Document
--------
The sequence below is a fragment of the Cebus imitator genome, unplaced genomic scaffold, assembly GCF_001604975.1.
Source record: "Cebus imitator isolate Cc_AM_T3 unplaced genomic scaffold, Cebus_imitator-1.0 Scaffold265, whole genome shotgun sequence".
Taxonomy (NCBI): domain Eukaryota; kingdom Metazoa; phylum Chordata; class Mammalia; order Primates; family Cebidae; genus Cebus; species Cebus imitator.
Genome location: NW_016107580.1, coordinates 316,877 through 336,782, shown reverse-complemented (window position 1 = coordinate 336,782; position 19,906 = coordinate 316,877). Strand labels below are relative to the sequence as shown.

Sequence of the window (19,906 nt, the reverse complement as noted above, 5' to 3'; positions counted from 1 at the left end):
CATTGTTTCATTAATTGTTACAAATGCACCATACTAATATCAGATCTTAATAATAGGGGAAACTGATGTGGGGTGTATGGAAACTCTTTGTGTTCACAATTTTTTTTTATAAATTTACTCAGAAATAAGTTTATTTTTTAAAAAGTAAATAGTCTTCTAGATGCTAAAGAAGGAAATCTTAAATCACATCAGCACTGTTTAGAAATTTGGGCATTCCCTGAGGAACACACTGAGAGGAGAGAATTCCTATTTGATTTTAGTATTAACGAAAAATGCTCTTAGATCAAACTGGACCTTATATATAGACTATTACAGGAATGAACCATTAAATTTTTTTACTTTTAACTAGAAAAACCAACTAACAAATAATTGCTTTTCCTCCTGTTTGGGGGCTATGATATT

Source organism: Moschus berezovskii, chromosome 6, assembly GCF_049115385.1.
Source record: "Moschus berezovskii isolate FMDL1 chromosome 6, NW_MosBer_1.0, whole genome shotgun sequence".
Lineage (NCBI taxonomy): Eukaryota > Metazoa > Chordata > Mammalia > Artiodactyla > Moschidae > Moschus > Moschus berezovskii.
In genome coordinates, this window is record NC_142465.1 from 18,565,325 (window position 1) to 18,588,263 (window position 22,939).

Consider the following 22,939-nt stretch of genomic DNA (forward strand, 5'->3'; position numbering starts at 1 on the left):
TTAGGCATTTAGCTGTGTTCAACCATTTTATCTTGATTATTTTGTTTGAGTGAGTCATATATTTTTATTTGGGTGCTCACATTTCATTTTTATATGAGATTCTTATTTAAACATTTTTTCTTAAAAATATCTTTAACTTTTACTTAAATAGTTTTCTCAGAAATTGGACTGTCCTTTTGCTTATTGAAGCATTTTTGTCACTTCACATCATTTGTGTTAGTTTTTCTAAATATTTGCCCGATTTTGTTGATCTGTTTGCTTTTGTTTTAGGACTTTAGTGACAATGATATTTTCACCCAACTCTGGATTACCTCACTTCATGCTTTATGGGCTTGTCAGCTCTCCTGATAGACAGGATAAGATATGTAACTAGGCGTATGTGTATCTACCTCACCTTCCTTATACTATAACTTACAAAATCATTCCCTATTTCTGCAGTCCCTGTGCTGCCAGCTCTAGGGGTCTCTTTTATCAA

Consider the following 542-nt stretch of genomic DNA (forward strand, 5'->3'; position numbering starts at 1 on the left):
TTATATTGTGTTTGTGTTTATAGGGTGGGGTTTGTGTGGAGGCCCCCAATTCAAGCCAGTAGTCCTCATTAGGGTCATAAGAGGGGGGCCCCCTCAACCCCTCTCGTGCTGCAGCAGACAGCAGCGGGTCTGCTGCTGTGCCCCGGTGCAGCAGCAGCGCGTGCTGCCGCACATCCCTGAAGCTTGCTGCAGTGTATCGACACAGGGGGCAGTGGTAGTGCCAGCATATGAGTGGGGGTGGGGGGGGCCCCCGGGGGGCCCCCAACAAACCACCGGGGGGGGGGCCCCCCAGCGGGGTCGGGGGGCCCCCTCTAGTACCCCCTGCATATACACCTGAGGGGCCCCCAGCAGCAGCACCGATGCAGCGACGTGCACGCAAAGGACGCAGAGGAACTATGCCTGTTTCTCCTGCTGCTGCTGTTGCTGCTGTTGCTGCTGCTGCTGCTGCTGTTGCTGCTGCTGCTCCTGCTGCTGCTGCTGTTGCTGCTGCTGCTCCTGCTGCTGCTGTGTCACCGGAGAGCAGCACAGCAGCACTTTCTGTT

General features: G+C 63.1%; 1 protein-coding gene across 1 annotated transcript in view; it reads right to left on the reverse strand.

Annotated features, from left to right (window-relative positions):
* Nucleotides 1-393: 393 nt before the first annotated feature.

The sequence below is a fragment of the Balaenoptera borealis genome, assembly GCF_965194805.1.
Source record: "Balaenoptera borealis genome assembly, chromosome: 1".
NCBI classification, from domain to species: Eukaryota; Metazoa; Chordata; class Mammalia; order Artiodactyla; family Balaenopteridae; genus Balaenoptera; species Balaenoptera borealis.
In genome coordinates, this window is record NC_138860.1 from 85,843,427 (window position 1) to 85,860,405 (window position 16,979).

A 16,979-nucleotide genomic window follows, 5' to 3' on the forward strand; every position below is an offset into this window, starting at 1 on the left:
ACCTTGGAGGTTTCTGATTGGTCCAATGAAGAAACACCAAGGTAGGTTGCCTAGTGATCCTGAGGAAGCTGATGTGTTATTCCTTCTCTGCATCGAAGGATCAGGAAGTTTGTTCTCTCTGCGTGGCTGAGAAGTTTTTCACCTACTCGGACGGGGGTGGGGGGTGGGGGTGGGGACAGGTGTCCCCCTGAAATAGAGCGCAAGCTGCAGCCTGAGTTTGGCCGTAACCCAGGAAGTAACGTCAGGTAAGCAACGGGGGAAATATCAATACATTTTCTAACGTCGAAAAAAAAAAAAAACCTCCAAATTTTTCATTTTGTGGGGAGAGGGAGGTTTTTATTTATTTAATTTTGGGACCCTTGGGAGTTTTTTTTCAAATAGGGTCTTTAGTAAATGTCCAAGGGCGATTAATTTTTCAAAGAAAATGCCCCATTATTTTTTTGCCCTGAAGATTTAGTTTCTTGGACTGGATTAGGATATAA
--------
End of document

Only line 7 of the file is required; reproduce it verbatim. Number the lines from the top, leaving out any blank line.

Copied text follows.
Source organism: Moschus berezovskii, chromosome 6, assembly GCF_049115385.1.